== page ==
Rainier Maria Rilke on Marriage

When I was in middle school, I thumbed through Rainier Maria Rilke’s book Letters to a Young Poet. I’m tempted to read it again now, as when I think about relationships, my thoughts often return to what I read in that book. He was the kind of writer who, when you read his writing, it kind of just stays with you and soaks itself in your head. And then at random moments during the day after reading his words, those words just come back to you without you even consciously thinking about it.

The quote that always comes back to me, which apparently on the web is oftentimes cited, is this one:

“The point of marriage is not to create a quick commonality by tearing down all boundaries; on the contrary, a good marriage is one in which each partner appoints the other to be the guardian of his solitude, and thus they show each other the greatest possible trust. A merging of two people is an impossibility, and where it seems to exist, it is a hemming-in, a mutual consent that robs one party or both parties of their fullest freedom and development. But once the realization is accepted that even between the closest people infinite distances exist, a marvelous living side-by-side can grow up for them, if they succeed in loving the expanse between them, which gives them the possibility of always seeing each other as a whole and before an immense sky.”

It aligns with what I’ve thought to be the ideal relationship: one in which two people do not become one (the idea of being “joined at the hip” has always made me want to vomit in my mouth; those couples I meet at weddings or parties where they cannot allow the other to have a 1:1 conversation have always disgusted me), or the idea that after marriage, a spouse must stop doing all the things she’s loved doing individually or with others. The ideal relationship is one in which the two spouses can still be their individual selves with their individual loves and hates and opinions, but when joined together, enrich each others’ lives with their similarities as well as their differences. They relish in each others’ company, but they also respect each others’ boundaries and allow each other to be themselves and have their own time and opinions. They have shared experiences, but not everything will be shared, whether it’s experience or outlook or opinion, and that’s healthy and fine. They are still individuals, right? They grow together, with each other, and motivate each other to be the best version of themselves. They challenge each other to be better, to be happier and more developed. They accept that they have an understanding of each other, but they may not always understand each other fully, and that is healthy and normal because even one cannot fully understand oneself fully, so how can we expect our partners to? At the end of the day, they trust each other. They may betray each other’s trust at times, but they will love each other to the point where they can have forgiveness and learn from the times of betrayed trust. We’re all human beings. We’re imperfect. We’re going to mess up. It’s okay. And that’s just part of life and growing.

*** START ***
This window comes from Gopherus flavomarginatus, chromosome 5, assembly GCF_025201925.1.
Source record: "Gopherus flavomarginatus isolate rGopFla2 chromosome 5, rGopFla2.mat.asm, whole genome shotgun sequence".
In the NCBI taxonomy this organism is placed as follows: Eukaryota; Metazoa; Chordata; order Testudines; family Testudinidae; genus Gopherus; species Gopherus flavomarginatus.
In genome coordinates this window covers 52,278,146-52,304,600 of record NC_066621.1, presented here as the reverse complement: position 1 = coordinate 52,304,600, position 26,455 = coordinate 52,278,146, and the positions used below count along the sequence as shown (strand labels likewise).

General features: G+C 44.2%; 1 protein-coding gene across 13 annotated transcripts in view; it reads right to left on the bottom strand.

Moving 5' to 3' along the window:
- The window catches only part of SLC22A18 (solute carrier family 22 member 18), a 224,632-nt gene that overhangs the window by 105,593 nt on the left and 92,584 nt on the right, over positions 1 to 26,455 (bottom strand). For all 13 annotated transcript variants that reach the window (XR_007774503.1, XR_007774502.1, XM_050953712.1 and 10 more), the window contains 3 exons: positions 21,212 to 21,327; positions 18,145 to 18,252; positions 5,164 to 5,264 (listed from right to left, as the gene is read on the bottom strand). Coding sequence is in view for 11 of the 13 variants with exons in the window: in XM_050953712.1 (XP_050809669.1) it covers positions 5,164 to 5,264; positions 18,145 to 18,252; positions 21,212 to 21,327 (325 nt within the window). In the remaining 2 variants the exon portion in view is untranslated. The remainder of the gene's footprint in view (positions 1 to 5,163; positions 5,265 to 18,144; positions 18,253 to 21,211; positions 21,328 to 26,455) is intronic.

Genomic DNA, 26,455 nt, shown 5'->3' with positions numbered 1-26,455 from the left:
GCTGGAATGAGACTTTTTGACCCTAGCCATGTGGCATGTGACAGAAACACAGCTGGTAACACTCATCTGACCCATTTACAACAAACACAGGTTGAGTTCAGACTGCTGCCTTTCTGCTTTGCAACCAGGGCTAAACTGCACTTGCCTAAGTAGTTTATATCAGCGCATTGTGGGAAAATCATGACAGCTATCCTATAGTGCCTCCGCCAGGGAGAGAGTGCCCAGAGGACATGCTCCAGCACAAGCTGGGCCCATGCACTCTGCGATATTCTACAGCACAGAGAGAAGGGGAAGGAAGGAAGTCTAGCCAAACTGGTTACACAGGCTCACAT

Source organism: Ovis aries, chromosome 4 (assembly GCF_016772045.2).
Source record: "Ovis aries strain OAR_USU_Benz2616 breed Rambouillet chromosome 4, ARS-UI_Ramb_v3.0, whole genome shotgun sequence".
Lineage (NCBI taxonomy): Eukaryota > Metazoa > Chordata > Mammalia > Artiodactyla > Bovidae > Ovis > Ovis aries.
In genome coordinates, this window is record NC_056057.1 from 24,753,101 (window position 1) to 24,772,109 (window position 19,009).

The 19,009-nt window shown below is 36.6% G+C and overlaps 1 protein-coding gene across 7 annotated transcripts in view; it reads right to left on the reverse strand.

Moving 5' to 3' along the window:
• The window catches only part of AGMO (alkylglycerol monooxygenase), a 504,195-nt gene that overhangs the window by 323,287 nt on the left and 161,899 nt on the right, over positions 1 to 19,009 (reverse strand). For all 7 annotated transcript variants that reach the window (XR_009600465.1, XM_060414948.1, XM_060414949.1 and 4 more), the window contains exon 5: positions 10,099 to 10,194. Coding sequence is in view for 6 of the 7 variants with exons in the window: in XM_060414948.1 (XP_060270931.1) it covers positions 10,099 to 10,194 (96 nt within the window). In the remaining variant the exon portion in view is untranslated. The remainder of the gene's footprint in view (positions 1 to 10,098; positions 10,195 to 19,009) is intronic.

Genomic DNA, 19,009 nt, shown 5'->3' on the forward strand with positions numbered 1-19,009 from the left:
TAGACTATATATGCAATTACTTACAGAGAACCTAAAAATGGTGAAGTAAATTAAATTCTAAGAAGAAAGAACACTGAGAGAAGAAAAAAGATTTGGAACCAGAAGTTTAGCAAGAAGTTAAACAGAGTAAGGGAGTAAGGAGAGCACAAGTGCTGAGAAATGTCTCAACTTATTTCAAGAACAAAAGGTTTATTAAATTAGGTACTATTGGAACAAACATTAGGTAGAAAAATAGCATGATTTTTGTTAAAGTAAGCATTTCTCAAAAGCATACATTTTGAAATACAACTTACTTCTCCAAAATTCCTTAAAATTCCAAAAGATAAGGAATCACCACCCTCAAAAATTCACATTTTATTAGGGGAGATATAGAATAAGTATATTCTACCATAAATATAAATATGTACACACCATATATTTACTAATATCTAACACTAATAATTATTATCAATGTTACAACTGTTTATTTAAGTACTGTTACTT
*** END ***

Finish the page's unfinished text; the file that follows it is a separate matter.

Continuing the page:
As a society, we have such unrealistic expectations of romantic relationships, of marriage. So it’s no wonder that the divorce and separation rates are so high, that people are always in and out of relationships, that we keep seeking out “the perfect one” but it usually ends up in vain, or we “settle.” But perhaps we should be more forgiving, more open minded, more questioning of these unrealistic expectations to create our own that are more in line with what we think should be right and good for ourselves.


I went and spent the day in Hoboken today to visit my friend who lives there, as he’s been eager to show me his place and also cook for me given that I’d invited him over for dinner months ago. I walked into his condo and was really stunned by how homely it was. I’m not trying to be a jerk about this, but it’s just that when I think of a single guy in his 30s living alone, I don’t really imagine a spotless, well-decorated, thoughtfully furnished place. I think of a bare-bones, minimalistic setup with Ikea furniture and the basics to eat, sleep, and shower. That is not what his apartment was. He had paintings and prints up that were representative of places he’s been and things he likes. His kitchen shelf was lined with cookbooks he’s discussed with me before, and some even had pages that were yellowed and torn from heavy use. He even had a wall plant pot that he created and designed himself. His bathroom had a customized Japanese toilet whose lid opened when you entered the bathroom. And yes, the seat was heated.

Hoboken is a small town, but one that has its charms. Walking down Washington Street to get to my friend’s place, it felt very quaint, a world away from the concrete jungle that Manhattan is. But I get why people like it — it’s a quiet suburb, doesn’t have many cars, yet is just close enough to Manhattan to be connected to the urban hustle and bustle. It’s definitely a nicer place for my friend to walk his dog around, too.

Relationships and communication